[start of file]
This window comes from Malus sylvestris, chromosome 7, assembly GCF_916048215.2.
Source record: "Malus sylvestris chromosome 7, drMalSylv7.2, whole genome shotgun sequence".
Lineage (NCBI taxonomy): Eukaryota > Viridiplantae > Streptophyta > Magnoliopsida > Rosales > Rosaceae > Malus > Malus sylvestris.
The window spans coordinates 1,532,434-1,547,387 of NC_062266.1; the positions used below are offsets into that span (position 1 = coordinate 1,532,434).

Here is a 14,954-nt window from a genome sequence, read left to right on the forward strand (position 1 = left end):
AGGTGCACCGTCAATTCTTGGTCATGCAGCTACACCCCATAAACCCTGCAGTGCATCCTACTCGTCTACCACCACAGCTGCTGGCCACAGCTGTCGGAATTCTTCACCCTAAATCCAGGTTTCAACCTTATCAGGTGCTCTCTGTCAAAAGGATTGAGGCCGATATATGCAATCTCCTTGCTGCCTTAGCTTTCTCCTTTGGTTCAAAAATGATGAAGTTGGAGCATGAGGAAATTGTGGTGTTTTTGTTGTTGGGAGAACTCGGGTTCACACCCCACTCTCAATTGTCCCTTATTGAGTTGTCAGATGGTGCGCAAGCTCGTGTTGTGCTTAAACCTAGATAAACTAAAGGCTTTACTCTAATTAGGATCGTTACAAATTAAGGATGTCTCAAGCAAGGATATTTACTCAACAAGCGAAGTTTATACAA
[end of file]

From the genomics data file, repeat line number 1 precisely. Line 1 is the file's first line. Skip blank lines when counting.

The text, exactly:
This window comes from Malus sylvestris, chromosome 7, assembly GCF_916048215.2.